The prospect of significant hiring, training, and development of talent acquisition staff is daunting. It involves getting them to understand the corporate brand and culture, the company’s mission and goals, all while bringing the best people in the industry into the company, along with the attendant costs. Eighteen months from now, if hiring isn’t happening at the volumes that it is today, no executive wants to saddle his or her company with those fixed costs. What executives want is to be able to scale quickly to meet current demand and have the flexibility to scale back down without incurring outplacement costs, another reduction in force, and negative public relations. At the same time, they have to continuously control costs.
The Hiring Hedge
The economic downturn and recovery have created an unprecedented opportunity for the RPO industry. One of the groups hit hardest by recession-era layoffs were internal recruiting staffs, resulting in no internal capability for re-staffing, despite a growing need to do so. On top of that, companies now have a tremendous opportunity to revamp HR processes to be much more efficient. It’s much easier to make optimization changes now with staffing at an all-time low; it’s almost like making a fresh start. It’s a golden opportunity for RPO firms to come in with a refined and simple process that is efficient, measurable, and accountable, as well as scalable and flexible, because management doesn’t have to lay off people to give work to an outsourcing company. Most companies today, if they’re starting to ramp up staffing, are facing the decision of whether to hire or outsource talent acquisition expertise.
Management should work only with an RPO firm that understands and represents the company’s brand, is accountable for reaching hiring goals quickly with high-quality candidates and improved hiring manager satisfaction, and is willing to tie its compensation to the successful delivery of results. If retained senior HR people can be assigned to strategic policy-driven projects such as succession planning, forecasting, salary analysis, and benefits and employee management, and the RPO firm can manage the end-to-end process of making sure jobs are filled, then management has succeeded in building everything they’ve been trying to build internally for years.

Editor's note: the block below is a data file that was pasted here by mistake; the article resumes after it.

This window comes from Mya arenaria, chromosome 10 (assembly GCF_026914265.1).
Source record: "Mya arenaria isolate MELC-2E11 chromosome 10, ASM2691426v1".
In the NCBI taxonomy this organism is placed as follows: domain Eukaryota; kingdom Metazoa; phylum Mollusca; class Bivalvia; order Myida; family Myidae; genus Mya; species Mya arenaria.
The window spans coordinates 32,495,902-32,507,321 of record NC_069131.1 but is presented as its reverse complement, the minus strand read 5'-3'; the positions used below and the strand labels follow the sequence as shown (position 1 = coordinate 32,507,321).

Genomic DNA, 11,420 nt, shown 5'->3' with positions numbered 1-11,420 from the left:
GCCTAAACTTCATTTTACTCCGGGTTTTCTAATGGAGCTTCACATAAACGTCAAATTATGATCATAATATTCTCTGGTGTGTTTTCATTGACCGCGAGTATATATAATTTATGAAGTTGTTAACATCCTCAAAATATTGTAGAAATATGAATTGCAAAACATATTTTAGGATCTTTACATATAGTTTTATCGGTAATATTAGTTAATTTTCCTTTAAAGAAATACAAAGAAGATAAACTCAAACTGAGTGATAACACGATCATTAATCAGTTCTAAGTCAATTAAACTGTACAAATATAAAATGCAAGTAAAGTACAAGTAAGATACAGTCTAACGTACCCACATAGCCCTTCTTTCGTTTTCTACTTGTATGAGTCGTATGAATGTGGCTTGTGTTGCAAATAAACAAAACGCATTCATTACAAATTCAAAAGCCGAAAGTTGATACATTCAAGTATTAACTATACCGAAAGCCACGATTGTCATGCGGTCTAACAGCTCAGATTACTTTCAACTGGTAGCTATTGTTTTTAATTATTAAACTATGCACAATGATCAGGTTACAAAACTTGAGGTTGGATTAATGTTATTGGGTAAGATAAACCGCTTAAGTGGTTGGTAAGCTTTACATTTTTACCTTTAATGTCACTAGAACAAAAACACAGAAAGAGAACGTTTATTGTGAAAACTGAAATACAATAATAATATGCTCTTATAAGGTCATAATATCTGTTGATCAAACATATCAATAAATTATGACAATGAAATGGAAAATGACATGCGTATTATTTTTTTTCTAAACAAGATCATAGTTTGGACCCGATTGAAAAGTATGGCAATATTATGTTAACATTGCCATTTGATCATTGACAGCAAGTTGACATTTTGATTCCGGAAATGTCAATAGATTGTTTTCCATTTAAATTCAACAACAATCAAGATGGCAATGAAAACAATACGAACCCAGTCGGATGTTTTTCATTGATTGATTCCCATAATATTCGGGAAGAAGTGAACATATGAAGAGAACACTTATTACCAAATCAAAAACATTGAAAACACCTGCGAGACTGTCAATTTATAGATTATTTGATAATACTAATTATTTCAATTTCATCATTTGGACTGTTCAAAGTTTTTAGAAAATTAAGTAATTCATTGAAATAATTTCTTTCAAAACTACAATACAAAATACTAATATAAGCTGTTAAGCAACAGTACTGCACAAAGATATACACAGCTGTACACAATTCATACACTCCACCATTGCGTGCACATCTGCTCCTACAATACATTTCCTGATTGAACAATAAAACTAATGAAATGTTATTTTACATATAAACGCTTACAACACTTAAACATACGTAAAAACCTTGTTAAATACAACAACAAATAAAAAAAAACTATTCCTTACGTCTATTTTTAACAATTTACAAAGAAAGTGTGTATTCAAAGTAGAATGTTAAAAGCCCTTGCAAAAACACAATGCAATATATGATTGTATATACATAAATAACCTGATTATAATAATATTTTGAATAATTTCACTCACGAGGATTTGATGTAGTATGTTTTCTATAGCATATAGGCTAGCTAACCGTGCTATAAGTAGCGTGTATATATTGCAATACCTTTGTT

This is a huge opportunity for RPO companies to work with corporate strategists to drive better processes for more efficiency in a scalable and flexible way. You cannot argue with the financial, retention, and brand awareness results that an RPO company can help deliver. As companies become more strategic in their HR thinking, it’s easier for them to go to an RPO company, particularly when layoffs or massive change management don’t have to be considered.
Financial institutions are bringing the RPO solution into their strategic conversations to help navigate the volatile hiring markets in a post-recession era. SunTrust Bank partnered with Seven Step to tackle unexpected hiring surges and to address recruitment challenges including hard to fill positions. This allows SunTrust to have access to additional resources while maintaining control of talent acquisition. It also provides the flexibility to position the company’s internal resources in more strategic and high-value functions.
The NelsonHall report forecasts that the RPO market will more than double in the near future. The projection is that the demand for talent is continuing to increase and will accelerate as baby boomers begin to retire, the economy continues to recover, and dissatisfied employees move into the job market, creating a significant shortage of talent across organizations of all sizes and industries. Now companies need help not only with rapid recruiting, but also with hiring highly qualified employees, particularly as staff composition needs have changed. Lean companies are looking for scalability and flexibility, making RPO the strategic choice for HR organizations today.
Paul Harty is president of Seven Step Recruiting.
Getting Talent Aligned
Source: Manpower’s World of Work Trends report
Following a detailed analysis of the world’s shifting trends and dynamics, Manpower Inc. had identified trends critical to navigating the changing world of work. In an economic environment where organizations are pressured to do more with less, business and governments will continue to demand more specific skills and behaviors. The pressure to find the right skills in the right place at the right time will increase as working age populations decline, economies rebound, emerging markets rise, and the nature of work shifts. This new paradigm will come with a few implications:
• Organizations need an agile talent strategy to attract and retain the talent required to achieve their business strategy.
• Leadership requires a shift in definition and investment.
• Critical skill shortages will accelerate the mobility of workers and work.
• Demographic shifts will increase the pressure to keep older workers engaged in the workforce longer.
• Bifurcation of the workforce by skills and demand is accelerating.
• Continuous training and development of the workforce will be required in order to maintain a job-ready workforce.